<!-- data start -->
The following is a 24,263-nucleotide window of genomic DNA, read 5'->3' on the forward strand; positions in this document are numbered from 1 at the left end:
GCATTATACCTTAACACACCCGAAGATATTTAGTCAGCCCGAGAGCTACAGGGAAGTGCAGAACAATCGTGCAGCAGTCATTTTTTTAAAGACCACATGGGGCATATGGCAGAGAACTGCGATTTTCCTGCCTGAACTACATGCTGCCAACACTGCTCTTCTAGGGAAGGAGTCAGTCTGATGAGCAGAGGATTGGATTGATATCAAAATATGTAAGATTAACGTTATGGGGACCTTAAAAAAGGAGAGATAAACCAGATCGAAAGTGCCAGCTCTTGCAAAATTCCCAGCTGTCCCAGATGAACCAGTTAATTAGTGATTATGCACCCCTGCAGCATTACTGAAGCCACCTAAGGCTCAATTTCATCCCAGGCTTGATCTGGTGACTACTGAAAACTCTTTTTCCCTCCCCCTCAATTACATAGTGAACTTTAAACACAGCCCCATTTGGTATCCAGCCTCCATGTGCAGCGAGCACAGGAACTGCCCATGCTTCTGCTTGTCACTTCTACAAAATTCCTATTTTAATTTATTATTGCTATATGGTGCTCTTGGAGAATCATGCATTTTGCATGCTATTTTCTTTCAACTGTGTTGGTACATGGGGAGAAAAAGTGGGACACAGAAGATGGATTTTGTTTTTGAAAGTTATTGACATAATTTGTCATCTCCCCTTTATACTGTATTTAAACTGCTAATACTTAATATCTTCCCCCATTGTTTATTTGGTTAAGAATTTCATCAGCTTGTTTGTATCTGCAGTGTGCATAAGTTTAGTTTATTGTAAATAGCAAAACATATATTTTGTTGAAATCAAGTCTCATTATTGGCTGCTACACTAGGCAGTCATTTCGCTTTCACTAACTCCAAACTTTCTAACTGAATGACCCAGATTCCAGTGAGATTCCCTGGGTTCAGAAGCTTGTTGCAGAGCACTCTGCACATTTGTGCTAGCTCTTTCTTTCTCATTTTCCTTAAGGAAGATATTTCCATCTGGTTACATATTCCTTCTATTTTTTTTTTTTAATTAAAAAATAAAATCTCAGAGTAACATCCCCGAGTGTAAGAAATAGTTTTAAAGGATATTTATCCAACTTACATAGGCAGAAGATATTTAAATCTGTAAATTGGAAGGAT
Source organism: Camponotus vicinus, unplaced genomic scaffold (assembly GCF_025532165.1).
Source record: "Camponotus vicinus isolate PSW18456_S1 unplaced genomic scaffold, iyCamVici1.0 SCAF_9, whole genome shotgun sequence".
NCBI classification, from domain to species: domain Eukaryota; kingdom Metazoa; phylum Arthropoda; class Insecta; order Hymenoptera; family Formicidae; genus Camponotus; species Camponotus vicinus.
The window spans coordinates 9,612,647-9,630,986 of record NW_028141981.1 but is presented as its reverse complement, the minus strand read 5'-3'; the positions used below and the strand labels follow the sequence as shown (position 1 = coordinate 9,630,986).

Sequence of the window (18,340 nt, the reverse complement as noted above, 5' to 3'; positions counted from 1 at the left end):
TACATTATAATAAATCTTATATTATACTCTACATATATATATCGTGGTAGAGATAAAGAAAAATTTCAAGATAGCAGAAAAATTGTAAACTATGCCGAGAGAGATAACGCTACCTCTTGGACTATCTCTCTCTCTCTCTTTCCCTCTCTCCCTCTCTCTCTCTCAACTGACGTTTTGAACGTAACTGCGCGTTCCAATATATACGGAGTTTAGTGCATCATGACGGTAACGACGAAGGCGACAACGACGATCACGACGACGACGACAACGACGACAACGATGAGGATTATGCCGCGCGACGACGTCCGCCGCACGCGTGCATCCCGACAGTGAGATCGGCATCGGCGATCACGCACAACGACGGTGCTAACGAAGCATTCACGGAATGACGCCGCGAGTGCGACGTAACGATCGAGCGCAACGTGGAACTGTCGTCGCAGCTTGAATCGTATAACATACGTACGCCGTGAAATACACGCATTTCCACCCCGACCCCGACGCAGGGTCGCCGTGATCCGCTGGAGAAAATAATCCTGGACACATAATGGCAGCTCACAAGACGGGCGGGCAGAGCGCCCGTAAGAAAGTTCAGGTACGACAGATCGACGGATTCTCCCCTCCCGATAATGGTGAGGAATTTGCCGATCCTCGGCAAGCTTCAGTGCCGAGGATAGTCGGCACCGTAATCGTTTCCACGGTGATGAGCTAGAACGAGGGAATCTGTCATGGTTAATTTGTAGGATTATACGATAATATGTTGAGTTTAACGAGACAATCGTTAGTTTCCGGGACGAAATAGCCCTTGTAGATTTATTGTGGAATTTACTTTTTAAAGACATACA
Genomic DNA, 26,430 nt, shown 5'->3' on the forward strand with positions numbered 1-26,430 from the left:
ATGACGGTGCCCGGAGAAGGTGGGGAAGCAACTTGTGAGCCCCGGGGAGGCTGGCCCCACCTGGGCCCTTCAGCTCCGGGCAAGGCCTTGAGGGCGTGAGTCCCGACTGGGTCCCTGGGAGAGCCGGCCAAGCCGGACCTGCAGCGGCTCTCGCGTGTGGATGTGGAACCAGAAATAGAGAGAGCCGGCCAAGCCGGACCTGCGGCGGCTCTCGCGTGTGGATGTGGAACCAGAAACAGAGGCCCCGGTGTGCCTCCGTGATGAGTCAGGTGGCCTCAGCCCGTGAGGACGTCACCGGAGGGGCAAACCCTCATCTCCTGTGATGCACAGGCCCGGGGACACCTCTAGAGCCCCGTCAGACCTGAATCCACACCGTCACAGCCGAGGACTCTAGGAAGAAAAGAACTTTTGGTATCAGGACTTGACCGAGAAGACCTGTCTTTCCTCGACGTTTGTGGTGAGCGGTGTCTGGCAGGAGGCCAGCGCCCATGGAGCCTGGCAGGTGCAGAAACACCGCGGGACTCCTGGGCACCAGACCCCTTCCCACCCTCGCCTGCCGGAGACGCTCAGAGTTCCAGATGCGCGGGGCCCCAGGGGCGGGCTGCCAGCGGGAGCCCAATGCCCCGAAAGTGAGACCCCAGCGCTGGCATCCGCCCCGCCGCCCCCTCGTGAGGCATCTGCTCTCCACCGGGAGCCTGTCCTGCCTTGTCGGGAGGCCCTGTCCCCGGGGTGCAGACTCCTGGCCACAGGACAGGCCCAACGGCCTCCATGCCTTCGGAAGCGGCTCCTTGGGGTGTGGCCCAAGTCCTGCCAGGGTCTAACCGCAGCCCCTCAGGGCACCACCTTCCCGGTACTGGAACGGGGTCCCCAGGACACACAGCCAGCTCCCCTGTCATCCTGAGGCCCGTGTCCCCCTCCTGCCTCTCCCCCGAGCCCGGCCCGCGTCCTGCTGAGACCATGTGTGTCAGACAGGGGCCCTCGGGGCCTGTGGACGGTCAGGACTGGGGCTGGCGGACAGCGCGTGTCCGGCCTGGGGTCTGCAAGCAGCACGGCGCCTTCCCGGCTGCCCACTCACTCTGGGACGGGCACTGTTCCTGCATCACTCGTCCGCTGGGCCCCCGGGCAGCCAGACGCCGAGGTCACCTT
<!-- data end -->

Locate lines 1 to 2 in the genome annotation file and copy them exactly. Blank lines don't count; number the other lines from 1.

The following is a 24,263-nucleotide window of genomic DNA, read 5'->3' on the forward strand; positions in this document are numbered from 1 at the left end:
GCATTATACCTTAACACACCCGAAGATATTTAGTCAGCCCGAGAGCTACAGGGAAGTGCAGAACAATCGTGCAGCAGTCATTTTTTTAAAGACCACATGGGGCATATGGCAGAGAACTGCGATTTTCCTGCCTGAACTACATGCTGCCAACACTGCTCTTCTAGGGAAGGAGTCAGTCTGATGAGCAGAGGATTGGATTGATATCAAAATATGTAAGATTAACGTTATGGGGACCTTAAAAAAGGAGAGATAAACCAGATCGAAAGTGCCAGCTCTTGCAAAATTCCCAGCTGTCCCAGATGAACCAGTTAATTAGTGATTATGCACCCCTGCAGCATTACTGAAGCCACCTAAGGCTCAATTTCATCCCAGGCTTGATCTGGTGACTACTGAAAACTCTTTTTCCCTCCCCCTCAATTACATAGTGAACTTTAAACACAGCCCCATTTGGTATCCAGCCTCCATGTGCAGCGAGCACAGGAACTGCCCATGCTTCTGCTTGTCACTTCTACAAAATTCCTATTTTAATTTATTATTGCTATATGGTGCTCTTGGAGAATCATGCATTTTGCATGCTATTTTCTTTCAACTGTGTTGGTACATGGGGAGAAAAAGTGGGACACAGAAGATGGATTTTGTTTTTGAAAGTTATTGACATAATTTGTCATCTCCCCTTTATACTGTATTTAAACTGCTAATACTTAATATCTTCCCCCATTGTTTATTTGGTTAAGAATTTCATCAGCTTGTTTGTATCTGCAGTGTGCATAAGTTTAGTTTATTGTAAATAGCAAAACATATATTTTGTTGAAATCAAGTCTCATTATTGGCTGCTACACTAGGCAGTCATTTCGCTTTCACTAACTCCAAACTTTCTAACTGAATGACCCAGATTCCAGTGAGATTCCCTGGGTTCAGAAGCTTGTTGCAGAGCACTCTGCACATTTGTGCTAGCTCTTTCTTTCTCATTTTCCTTAAGGAAGATATTTCCATCTGGTTACATATTCCTTCTATTTTTTTTTTTTAATTAAAAAATAAAATCTCAGAGTAACATCCCCGAGTGTAAGAAATAGTTTTAAAGGATATTTATCCAACTTACATAGGCAGAAGATATTTAAATCTGTAAATTGGAAGGAT